Hearings into deaths of Esidimeni victims

Families of the 141 psychiatric patients who died in the Life Esidimeni tragedy after they were transferred to illegal NGOs are relieved that a step has been taken to bring to book those responsible for their deaths.

This comes after the announcement yesterday that justice minister Ronald Lamola will approach the judge president's (JP's) office to request the appointment of a presiding officer to chair an inquest into the deaths.

National Prosecuting Authority spokesperson Phindi Mjonondwane said the acting director of Public Prosecutions Adv George Baloyi took a decision to refer all Life Esidimeni matters to a joint inquest hearing on September 3.

"Subsequent to his decision, the National Director of Public Prosecutions, Adv Shamila Batohi, submitted a request to minister Lamola to approach the JP's office to appoint a presiding officer to preside over the inquest," Mjonondwane said.

Mjonondwane said a date for the inquest still needed to be determined.

"We'll await further guidance from the office of the judge president in relation to who he has appointed to preside over the joint inquest into the Life Esidimeni deaths and the duration of the inquest and the period in which the inquest will be heard."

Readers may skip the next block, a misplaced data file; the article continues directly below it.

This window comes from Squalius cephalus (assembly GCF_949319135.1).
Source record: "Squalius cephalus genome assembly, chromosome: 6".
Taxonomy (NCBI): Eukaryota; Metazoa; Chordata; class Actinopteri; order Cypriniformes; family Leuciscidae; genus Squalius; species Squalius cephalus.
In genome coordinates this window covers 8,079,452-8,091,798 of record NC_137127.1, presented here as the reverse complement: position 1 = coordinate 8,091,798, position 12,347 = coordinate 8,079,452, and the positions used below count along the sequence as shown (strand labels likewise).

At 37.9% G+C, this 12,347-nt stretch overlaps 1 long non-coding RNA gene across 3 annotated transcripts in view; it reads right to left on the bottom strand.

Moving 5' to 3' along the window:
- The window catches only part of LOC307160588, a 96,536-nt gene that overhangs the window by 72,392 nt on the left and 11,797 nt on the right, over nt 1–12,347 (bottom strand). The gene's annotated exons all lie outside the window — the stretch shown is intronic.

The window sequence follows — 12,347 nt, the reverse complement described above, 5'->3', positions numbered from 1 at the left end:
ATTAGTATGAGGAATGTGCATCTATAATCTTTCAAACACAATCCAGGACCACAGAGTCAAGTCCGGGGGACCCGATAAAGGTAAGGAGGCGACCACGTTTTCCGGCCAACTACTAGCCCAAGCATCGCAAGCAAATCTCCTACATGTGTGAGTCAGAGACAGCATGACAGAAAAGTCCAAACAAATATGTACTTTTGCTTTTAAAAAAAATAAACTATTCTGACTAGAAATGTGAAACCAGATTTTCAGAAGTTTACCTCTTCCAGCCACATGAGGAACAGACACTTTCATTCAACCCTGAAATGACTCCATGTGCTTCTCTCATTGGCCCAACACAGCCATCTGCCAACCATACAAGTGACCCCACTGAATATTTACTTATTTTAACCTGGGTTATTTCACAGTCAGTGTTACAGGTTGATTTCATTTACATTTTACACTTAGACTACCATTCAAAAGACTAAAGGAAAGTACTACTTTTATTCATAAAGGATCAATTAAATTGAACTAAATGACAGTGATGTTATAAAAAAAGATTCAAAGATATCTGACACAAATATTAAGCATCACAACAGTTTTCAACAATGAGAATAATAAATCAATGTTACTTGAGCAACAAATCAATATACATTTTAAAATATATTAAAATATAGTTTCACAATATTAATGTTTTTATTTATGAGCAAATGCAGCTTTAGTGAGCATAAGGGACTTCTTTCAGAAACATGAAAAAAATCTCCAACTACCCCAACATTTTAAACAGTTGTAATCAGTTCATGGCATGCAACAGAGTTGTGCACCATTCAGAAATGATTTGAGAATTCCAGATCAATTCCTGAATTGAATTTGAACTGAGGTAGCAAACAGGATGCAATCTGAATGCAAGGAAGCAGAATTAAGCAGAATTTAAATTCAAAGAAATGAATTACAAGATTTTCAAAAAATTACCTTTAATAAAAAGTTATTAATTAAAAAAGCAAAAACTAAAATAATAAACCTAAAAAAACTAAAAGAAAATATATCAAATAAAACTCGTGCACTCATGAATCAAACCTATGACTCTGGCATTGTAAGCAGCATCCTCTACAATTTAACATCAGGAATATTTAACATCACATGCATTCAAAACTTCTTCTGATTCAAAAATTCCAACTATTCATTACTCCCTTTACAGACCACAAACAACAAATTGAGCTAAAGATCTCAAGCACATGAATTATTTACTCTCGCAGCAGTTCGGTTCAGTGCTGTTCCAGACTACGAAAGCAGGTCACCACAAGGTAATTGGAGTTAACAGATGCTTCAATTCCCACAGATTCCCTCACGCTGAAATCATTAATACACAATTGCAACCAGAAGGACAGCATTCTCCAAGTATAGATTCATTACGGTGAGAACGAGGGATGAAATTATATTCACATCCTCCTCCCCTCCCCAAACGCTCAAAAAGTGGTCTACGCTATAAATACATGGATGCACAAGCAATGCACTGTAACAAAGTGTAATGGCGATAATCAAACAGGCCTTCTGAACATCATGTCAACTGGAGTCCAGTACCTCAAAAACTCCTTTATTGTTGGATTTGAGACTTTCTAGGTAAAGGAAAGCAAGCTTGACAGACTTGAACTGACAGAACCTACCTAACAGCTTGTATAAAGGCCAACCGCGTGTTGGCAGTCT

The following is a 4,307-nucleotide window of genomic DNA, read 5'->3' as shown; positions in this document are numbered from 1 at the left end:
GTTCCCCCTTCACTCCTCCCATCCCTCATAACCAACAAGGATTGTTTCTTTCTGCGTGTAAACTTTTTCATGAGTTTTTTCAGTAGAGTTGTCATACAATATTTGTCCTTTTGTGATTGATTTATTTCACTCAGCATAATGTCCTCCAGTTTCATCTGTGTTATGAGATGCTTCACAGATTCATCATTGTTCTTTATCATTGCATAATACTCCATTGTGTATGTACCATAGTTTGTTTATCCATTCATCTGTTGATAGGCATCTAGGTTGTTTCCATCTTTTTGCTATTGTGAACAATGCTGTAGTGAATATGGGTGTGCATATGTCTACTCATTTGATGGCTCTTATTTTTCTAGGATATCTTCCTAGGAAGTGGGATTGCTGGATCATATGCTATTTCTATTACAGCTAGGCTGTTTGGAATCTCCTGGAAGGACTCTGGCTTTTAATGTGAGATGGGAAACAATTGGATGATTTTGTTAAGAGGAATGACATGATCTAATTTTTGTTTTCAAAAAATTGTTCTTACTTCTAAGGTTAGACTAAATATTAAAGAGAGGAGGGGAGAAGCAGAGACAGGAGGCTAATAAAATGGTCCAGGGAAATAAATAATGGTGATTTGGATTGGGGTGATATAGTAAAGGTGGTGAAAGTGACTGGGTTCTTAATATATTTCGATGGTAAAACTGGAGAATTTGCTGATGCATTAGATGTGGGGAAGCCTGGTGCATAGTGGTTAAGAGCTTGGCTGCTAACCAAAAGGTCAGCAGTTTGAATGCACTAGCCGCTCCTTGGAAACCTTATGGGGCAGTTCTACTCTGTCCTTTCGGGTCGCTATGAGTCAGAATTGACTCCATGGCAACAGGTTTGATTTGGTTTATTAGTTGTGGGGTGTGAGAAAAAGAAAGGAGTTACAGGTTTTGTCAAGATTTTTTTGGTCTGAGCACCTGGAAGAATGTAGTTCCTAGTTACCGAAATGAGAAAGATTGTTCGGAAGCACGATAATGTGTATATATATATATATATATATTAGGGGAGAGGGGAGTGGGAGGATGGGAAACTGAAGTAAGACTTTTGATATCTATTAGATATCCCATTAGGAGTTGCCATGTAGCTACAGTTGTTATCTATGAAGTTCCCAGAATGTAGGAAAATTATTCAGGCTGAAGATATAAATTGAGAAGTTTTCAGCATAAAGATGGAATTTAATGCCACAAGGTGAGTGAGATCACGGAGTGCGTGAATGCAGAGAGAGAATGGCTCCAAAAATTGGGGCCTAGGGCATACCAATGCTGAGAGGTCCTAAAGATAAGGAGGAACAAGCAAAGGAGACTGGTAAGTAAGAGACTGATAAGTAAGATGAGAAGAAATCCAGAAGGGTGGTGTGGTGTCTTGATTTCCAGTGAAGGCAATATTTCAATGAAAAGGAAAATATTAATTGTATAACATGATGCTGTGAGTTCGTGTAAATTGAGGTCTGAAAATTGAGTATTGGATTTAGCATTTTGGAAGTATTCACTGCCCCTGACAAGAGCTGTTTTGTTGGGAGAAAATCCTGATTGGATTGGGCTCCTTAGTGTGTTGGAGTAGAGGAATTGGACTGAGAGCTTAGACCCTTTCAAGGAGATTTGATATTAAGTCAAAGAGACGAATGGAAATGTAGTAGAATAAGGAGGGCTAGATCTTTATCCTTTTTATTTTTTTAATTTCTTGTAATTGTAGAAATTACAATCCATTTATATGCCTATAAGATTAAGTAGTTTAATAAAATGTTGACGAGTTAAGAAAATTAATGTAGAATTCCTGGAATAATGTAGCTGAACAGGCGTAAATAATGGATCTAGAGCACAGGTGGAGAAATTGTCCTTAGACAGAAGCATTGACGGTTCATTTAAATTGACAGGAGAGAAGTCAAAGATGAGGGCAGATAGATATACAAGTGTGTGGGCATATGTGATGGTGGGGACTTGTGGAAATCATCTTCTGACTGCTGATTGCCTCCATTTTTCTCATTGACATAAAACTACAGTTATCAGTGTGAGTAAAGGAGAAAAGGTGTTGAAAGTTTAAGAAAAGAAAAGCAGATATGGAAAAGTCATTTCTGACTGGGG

Christine Nxumalo from the Life Esidimeni Family Committee, and a sister of one of the deceased, told Sowetan they were happy that one more step has been taken in holding those accountable for the deaths after patients were transferred to unsuitable NGOs by the Gauteng department of health in 2016.

"We are very happy about what is happening. In 2016, we requested for an inquest to take place but felt that we were being ignored. We were asking the relevant authorities to push for an inquest because nothing was happening," she said.

Nxumalo said the NPA had told the families that it could not prosecute anyone because there was not enough evidence that directly implicated an individual.

"They said the only option they had was to have an inquest and said they would be back to us in January, so we are very happy because their silence was concerning. It was as if they would not do anything about this matter."

She said this was a step in the right direction and hoped that the inquest would lead to a prosecution so that "we get closure".

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